Although featuring the work of the artist and philosopher, Alexander Curtis, as the name suggests, the aim of Reloading Humanism is to go beyond the endeavour of a single individual. Reaching out into the web of life, “Fellows” have been found whose work, taken together, can be seen as constituting the beginnings of an answer to the fundamental question of our age: “Is it possible for us to live happy and fulfilled lives without placing an undue burden on our environment, without exploiting other human beings and without jeopardising the quality of life of those who come after us?”
This is not only the question of our age, it is THE QUESTION that since The Enlightenment has been hovering over humanity with the answer deciding whether we as a species have a future or not. Reloading Humanism is conceived in the spirit that we may, if we take heart and pull ourselves together, be able to work towards the beginnings of a positive answer. The task is however immense and calls for changes in attitudes in every aspect of our lives and in all modes of thinking, feeling and being – and even then the outcome is uncertain. Yet if we address the issue at hand we may find a new found dignity that gives a meaning and purpose to our lives that modernism has consistently failed to deliver. To access the „People“ page of Reloading Humanism, click on the glass prism top left.
All the people featured at Reloading Humanism show that there are other ways of doing things and that we are only stuck in a rut, due to our being unwilling and too cowardly to look for alternative ways of living and thinking about things. The message is that we can escape from the destructive corset of consumer culture, we can overthrow our reliance on fossil fuels and we can kick the habit of taking more than we give. This however assumes that we see ourselves in a way that accords us these abilities. We must return to a more Renaissance orientated view of our place in the world and see ourselves as beings that, depending on one’s beliefs, either God or nature has singled out and endowed with unique abilities and along with them, a unique set of responsibilities that it is our task to address.
This widely spread, all-embracing aspect is balanced by a regional focus on the Wachau Valley in Austria, where three Reloading Humanism humanists live. Introduced in a manner that offers tips to would be visitors and prompts residents to look again at the things around them these regional facets often result in something that one might call „applied philosophy“. It is also an attempt to sketch out something that one might call „responsible tourism“.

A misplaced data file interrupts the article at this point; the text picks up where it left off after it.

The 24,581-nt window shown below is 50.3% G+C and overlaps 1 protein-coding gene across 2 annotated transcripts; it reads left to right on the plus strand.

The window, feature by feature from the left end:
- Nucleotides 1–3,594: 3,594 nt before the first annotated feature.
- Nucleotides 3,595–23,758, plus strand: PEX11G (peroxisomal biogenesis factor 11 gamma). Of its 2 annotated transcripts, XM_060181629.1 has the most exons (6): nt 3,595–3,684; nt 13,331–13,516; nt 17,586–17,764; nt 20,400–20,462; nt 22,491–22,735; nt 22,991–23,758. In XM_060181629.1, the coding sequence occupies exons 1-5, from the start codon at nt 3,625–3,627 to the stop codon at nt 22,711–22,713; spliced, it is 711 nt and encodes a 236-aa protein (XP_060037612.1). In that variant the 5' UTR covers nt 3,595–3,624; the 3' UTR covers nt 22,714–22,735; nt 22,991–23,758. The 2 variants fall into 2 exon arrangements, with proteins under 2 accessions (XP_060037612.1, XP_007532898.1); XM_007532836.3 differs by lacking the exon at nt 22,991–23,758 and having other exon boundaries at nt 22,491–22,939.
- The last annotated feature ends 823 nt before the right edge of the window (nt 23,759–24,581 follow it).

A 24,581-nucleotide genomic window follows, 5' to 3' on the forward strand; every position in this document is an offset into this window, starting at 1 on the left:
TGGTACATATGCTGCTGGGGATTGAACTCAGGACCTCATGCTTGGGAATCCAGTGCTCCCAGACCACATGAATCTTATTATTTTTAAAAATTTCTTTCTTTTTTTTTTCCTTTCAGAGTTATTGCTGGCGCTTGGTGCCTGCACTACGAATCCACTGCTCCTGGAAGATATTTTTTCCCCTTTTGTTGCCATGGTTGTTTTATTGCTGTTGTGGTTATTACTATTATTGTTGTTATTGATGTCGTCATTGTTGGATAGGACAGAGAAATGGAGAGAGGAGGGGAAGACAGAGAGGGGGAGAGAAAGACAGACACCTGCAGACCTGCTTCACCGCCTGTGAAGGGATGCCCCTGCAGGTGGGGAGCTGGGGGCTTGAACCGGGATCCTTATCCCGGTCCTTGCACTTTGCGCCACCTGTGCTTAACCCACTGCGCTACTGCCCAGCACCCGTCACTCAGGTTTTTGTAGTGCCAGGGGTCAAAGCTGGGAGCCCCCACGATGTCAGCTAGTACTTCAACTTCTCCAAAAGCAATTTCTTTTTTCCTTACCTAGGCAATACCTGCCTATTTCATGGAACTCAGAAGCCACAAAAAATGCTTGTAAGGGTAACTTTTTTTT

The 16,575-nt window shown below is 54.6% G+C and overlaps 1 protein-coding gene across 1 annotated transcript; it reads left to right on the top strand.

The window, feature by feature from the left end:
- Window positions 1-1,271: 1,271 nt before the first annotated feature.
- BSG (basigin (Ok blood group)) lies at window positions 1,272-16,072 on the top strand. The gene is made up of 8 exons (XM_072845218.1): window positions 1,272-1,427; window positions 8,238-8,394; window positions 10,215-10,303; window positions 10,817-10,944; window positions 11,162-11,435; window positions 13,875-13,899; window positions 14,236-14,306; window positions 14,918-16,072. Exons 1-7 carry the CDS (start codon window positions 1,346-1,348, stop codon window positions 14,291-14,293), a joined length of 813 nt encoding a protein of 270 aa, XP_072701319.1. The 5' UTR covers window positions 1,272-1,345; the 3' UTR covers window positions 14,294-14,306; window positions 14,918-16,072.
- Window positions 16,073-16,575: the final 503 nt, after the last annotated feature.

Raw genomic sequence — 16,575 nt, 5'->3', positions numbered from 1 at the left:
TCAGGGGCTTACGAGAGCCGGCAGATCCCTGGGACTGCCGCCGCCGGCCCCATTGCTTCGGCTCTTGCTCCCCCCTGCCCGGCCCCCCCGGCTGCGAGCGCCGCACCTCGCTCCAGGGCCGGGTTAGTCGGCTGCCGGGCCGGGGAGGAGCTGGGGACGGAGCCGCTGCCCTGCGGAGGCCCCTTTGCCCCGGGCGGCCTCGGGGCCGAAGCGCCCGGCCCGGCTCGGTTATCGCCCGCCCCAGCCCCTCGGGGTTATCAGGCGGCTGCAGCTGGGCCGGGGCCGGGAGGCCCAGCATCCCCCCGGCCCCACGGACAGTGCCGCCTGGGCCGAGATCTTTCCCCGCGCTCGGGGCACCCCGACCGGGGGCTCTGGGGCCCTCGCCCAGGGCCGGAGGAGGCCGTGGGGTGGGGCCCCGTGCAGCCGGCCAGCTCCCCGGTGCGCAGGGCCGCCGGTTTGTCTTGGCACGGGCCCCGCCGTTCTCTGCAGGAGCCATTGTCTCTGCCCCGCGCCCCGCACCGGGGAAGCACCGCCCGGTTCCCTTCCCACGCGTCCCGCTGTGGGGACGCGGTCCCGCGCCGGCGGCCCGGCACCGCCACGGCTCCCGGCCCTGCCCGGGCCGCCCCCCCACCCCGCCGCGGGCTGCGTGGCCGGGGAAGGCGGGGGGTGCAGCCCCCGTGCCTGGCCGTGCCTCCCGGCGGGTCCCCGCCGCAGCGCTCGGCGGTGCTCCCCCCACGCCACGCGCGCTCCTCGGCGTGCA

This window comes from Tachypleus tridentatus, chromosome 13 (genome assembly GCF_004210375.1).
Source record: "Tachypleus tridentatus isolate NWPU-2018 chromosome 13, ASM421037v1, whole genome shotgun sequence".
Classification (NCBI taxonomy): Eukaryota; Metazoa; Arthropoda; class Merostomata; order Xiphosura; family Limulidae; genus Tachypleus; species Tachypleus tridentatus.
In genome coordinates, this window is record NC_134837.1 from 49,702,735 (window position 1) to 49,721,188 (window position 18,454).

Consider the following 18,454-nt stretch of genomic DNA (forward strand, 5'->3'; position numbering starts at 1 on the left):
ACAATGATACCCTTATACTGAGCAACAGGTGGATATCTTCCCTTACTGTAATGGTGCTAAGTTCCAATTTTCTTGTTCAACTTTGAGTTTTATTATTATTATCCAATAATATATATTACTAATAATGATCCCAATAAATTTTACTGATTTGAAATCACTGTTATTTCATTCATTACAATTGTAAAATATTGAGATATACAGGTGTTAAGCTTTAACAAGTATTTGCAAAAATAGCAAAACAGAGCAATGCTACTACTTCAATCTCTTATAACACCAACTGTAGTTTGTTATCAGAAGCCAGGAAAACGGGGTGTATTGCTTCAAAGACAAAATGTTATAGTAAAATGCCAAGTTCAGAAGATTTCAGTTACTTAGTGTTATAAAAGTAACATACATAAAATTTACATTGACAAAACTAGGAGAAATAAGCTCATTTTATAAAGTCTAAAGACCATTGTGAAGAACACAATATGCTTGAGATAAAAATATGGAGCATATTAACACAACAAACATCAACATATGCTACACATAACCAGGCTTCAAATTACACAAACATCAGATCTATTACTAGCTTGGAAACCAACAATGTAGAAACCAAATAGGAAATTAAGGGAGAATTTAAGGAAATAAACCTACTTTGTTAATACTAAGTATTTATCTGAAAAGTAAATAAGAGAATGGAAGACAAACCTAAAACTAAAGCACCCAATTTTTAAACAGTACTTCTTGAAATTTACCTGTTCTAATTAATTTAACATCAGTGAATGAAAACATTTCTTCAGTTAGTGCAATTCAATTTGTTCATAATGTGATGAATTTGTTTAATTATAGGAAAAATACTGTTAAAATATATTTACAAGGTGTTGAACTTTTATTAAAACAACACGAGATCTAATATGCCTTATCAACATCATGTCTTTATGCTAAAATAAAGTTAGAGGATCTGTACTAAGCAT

At Reloading Humanism the question of whether there is or is not, a life after death, is left open and it is left for each individual to make what is seen as a fundamental, existential decision. Whilst an affirmative answer generally entails the embracing of some sort of religion with a set of ethical guidelines, a negative answer does not necessarily entail an immediate slide into a world-view where there is no rhyme or reason to life and no system of ethics to guide us. This is one of the up-shots of Alexander Curtis‘ book, „Order at the Heart of Chaos – Life and Consciousness in an Exploding Universe“. At Reloading Humanism, the decision of what awaits us after death is seen as forming the foundation from out of which a system of ethics may be embraced, this in turn providing the means by which we can endeavour to lead responsible and fulfilled lives. Implicit in this, is a holistic view of life which along with the fundamental, existential decision already referred to, is seen as being that which underwrites responsible behaviour. Accordingly, Reloading Humanism distances itself from all forms of humanism which are dogmatically aetheist and by „reloading“, a return is meant in which the Christian Neoplatonic Humanism of the Renaissance is taken seriously and seen as a source of inspiration. To this effect there is a „math lab“ where a number of projects relating to a Neoplatonic view of the world are presented.